Due to the intensive and technical nature of the course, all students must have particular equipment and software for the WJI course pre-class and class reporting assignments. Some student buy and others borrow, but no exceptions will be made to these requirements. Contact Lee Pitts (lpitts@worldmag.com) with questions well before the course.

Students must bring all equipment/materials to class each day ready to report, as a backpack journalist must be ready to cover news always: Your backpack should contain equipment and items, such as fully charged batteries, cables, snack, etc.) so you are ready to go at a moment's notice.

 

Item Specifications Est. Cost Notes
Laptop (Mac or PC) Macs are preferred, but PCs are acceptable. $1,000-2,000 A netbook is not acceptable.
Digital camera and minimum 2GB storage card(s) 7 megapixels or better, image stabilization, video with audio (can be used as video option as well if DSLR camera), 3x OPTICAL zoom or better, USB output $99-400 For specific camera recommendations, see McAdams.
Tripod (optional) A tripod for your video camera makes reporting easier and more professional. This is optional but highly recommended. $15-50  
Video Camera (pick one of the following options...you don't need to buy the microphone unless you plan on using your iPhone.

1. Panasonic HC-V500K

2. iPhone: must be 4.2 or 5 or 6 with the added purchase of a AR-41 microphone or and IM2 microphone for increased sound quality.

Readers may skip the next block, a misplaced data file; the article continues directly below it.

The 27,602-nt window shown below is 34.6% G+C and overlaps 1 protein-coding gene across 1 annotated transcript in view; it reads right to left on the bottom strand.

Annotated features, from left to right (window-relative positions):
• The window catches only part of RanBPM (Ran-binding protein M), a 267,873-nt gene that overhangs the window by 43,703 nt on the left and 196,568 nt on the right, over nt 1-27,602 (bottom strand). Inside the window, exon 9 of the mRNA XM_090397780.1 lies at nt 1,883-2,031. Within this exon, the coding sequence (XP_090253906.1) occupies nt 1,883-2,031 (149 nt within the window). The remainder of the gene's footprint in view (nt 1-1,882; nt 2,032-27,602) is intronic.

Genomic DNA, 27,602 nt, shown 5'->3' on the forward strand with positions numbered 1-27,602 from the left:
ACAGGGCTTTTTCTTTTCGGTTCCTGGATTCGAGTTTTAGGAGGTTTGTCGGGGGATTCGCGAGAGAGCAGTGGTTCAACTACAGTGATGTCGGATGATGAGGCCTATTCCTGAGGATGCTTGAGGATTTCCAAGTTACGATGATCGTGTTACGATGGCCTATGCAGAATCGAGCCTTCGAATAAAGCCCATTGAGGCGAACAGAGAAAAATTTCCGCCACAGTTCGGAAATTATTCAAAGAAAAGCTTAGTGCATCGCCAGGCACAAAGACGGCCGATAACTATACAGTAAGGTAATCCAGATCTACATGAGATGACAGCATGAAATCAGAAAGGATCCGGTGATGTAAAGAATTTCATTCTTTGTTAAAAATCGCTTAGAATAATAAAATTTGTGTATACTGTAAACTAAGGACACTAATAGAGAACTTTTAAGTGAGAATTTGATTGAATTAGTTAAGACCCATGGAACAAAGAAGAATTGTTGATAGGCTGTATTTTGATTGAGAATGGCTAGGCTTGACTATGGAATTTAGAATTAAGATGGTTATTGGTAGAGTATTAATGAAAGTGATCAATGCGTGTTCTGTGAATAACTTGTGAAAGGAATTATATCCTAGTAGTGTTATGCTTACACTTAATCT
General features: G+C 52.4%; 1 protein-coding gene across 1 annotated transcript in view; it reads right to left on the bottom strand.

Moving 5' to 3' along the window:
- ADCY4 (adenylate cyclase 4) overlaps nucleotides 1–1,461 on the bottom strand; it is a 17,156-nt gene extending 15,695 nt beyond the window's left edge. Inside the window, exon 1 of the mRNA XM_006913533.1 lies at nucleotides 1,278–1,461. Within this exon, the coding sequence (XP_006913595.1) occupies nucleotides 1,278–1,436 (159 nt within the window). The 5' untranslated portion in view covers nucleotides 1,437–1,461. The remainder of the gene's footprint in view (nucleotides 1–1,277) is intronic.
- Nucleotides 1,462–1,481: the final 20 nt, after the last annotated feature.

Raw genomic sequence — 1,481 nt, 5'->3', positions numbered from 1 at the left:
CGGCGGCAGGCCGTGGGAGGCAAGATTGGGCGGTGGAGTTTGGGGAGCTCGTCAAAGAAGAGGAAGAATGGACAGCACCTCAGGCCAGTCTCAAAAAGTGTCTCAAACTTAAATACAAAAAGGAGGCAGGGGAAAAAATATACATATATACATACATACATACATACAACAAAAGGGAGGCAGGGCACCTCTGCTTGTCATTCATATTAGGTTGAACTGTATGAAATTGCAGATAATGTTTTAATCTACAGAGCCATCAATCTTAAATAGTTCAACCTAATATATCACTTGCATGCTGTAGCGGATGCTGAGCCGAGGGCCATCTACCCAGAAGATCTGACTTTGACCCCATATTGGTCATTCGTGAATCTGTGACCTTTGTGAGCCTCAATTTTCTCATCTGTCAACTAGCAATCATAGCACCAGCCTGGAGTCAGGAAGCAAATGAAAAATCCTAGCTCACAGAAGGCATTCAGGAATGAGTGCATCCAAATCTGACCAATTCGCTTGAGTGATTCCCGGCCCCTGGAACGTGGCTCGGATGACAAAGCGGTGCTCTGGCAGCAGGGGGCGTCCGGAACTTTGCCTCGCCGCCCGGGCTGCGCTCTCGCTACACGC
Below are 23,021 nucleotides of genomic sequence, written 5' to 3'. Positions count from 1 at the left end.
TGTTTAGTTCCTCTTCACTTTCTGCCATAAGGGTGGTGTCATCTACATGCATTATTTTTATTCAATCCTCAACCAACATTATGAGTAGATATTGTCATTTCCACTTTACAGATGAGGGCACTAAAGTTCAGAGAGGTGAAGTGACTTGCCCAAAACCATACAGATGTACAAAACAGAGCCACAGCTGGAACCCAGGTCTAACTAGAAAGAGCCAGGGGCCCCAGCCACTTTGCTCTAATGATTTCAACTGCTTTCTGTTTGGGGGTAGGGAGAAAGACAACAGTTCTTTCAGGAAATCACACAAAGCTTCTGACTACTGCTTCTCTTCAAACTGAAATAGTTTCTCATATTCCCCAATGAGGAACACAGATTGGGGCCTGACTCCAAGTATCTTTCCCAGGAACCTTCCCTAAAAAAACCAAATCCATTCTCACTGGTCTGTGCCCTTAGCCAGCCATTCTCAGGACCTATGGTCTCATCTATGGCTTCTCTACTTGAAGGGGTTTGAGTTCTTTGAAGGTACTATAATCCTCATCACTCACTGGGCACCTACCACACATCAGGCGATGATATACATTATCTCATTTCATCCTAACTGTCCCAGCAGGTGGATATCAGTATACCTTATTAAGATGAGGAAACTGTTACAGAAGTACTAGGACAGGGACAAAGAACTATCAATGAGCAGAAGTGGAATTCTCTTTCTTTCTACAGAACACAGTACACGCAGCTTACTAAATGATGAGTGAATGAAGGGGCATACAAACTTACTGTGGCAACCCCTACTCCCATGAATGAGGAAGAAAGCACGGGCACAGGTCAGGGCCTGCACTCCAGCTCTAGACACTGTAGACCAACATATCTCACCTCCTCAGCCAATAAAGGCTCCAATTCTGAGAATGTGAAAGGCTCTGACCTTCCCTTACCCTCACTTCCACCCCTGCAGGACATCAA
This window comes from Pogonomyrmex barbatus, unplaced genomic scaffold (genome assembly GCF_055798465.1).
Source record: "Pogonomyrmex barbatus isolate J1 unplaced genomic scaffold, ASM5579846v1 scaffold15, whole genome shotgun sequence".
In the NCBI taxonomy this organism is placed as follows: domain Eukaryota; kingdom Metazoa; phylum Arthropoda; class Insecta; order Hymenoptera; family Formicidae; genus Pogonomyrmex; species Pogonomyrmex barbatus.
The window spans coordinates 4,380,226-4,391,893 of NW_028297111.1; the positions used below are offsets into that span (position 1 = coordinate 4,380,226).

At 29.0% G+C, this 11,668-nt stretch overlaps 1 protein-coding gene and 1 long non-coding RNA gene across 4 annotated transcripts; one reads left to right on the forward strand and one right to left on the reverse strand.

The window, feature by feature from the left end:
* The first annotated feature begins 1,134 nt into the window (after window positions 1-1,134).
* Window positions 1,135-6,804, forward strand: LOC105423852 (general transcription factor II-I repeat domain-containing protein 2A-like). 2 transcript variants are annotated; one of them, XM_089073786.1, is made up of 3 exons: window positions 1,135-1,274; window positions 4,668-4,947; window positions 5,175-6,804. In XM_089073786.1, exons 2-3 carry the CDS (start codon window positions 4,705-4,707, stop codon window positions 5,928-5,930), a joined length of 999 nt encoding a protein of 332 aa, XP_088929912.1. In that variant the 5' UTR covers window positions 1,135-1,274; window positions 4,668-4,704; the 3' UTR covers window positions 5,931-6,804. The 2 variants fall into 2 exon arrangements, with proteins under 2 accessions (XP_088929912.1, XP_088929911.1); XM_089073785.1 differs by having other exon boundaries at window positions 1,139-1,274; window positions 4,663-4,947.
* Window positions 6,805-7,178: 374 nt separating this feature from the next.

3. For more image quality, you can purchase a DSLR camera and microphone. A recommendation: the Canon Rebel T3i/T5i with a shotgun microphone is a good option. If you have any video camera questions, email Drew Belz: drew@fancyrhino.com

1. $239-500

2. microphone: AR -41 $100, IM2 ($30 thru April 30)

3. $500-700

 
Microphone (s) Will be used with the video camera and must be compatible. See video options. $30-100  
Cell phone Text message capability is required. n/a Smartphone is optional, but helpful.
Digital audio recorder External microphone jack, headphone jack and USB output $50-100 See McAdams for recommendations.
USB flash drive(s) 128 MB minimum $5-20  
Earbuds or headphones These must be compatible with your laptop, digital camera, video camera and audio recorder. $10-25  
Extra batteries These are essential for cameras and audio recorders. n/a